k of cards, you learn to play your very best with them, or you lose the game. At first, trying to live independently when I was still pretty much a child, I played the cards carelessly and was on a bad losing streak. Apart from the early pregnancy and ending up in jail, I fell victim to many of the pitfalls mentioned. Then I looked carefully at my hand of cards, and realised that if I didn't make a big effort I'd drop out of the game altogether. And no one would really notice. Life, unfortunately, is not fair and if I didn't help myself, no one else would. Once I started applying myself, things started to improve, though it was never easy; with little outside help, anything I did - such getting to University - took a proportionally larger effort than it did most people. I almost gave up in the first year. Thank God I didn't.

Since then I've played the game badly sometimes, but I disciplined myself to get at least some work done every day and gradually that became ingrained habit. I started to get commercial jobs with hard deadlines; no choice about not getting it done, you just pull all the stops out to finish it on time. Now I find that even without a
deadline, I am driven. It helps that I have no other income - there is no bigger incentive for getting up off your arse, than the knowledge that if you don't bring in even the smallest amount of money, there is no housekeeping. From waking up to bedtime, my day is spent pretty much on full throttle - as any full time artist knows, creating things takes up only one third of the process - you also have to factor in - upkeep of sites and shops, research, self promotion, networking, designing, posting out orders, sourcing materials, planning ahead, starting new projects, preparing for print, record keeping, photographing - the list goes on. It eats up the hours, but all that matters is ploughing on to try to make something of my life. The most crucial of these is to get our very own home, because I have never once lived in a house that belonged to me or my parents. So the next 'to-do' is to move back home to Devon. It's been thirty years since I vowed I would return one day, as my new foster parents drove me away over the border to a new life. And Andy needs chickens and pigs. A permanent vegetable patch. Maybe a dog. We both want to put down roots.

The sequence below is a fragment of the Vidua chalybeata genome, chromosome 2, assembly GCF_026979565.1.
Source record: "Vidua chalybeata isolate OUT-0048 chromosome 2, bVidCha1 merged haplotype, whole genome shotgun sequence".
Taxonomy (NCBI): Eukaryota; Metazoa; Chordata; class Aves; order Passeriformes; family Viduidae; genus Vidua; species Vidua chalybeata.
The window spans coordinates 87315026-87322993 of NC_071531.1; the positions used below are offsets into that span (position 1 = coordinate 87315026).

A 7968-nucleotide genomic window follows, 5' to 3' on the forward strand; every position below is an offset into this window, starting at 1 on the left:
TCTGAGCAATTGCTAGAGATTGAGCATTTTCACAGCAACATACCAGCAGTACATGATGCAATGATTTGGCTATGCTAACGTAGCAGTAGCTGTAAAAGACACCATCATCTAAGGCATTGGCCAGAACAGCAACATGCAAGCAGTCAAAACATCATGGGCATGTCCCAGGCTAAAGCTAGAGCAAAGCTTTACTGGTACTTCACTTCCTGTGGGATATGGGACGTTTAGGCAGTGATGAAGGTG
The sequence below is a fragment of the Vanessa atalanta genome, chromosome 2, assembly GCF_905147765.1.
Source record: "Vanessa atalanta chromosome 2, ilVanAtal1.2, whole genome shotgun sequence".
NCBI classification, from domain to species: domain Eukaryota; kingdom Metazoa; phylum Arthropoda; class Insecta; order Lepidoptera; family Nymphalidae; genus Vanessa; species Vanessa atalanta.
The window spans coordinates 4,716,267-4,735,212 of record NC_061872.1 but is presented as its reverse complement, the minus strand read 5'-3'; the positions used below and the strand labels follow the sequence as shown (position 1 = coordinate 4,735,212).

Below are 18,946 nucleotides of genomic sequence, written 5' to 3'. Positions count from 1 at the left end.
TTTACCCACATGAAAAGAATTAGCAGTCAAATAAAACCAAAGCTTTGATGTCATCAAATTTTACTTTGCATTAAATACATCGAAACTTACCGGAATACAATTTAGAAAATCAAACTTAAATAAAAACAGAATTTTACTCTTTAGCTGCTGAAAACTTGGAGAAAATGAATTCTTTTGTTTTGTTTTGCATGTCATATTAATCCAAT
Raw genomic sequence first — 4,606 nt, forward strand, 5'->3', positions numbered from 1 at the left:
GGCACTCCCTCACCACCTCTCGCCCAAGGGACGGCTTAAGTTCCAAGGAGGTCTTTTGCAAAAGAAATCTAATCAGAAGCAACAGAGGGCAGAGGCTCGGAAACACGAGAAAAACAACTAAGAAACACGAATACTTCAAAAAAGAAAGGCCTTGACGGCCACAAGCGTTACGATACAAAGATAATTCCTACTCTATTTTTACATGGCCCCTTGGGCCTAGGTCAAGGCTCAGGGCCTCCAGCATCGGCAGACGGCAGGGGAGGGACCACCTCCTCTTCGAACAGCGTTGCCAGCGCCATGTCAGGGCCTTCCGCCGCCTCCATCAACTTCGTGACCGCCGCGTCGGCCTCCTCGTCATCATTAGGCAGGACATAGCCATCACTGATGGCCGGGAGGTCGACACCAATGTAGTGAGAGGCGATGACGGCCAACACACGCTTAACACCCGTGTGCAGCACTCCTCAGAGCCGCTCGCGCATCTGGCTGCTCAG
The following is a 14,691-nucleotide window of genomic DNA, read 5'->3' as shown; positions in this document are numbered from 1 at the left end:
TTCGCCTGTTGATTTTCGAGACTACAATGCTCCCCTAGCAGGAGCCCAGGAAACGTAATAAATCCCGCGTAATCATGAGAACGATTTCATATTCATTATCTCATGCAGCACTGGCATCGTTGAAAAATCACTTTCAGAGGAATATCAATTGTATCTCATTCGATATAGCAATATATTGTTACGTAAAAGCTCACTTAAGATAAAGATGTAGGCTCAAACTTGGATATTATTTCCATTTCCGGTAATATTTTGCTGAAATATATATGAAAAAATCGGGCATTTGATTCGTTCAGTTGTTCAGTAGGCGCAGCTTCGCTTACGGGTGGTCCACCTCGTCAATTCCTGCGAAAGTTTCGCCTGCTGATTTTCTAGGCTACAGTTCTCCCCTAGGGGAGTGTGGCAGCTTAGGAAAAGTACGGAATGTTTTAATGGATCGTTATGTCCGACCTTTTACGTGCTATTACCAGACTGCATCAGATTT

When I was twelve and clearing out what had been my home only two months previously, I found this poem amongst my dad's few belongings. He was a good writer and artist, but he never really did anything with his gifts. He drank instead. It is etched on my memory: when things are really bad inside me and I am feeling very low, (which, believe it or not, is still quite often) I repeat it to myself. It was one of the reasons I made him and my mother a silent promise that I would become an artist for them.

'I have wasted the years and gathered no gold:
I have sometimes been hungry -
and often been cold.

They laugh at me, pity and scorn -
as I lie at my ease.

But I've heard the rain whisper to me as it falls,
And I've taught the old budgie to answer my calls.
And the things that I've missed

just don't matter at all -
Besides these.'
Bill Parker 1915 - 1979

I cannot even type it out without breaking down.

Which ramble brings me to why I work all day, nearly every day. Because I don't want to be yet another predictable statistic of failure. I don't want to die disappointed with myself, as my father did. That, my friends, is my motivation.


tut-tut said...

You are an amazing person, talented beyond belief. What a story! Keep going forward; I can see a house in your future. In fact, a perfect one.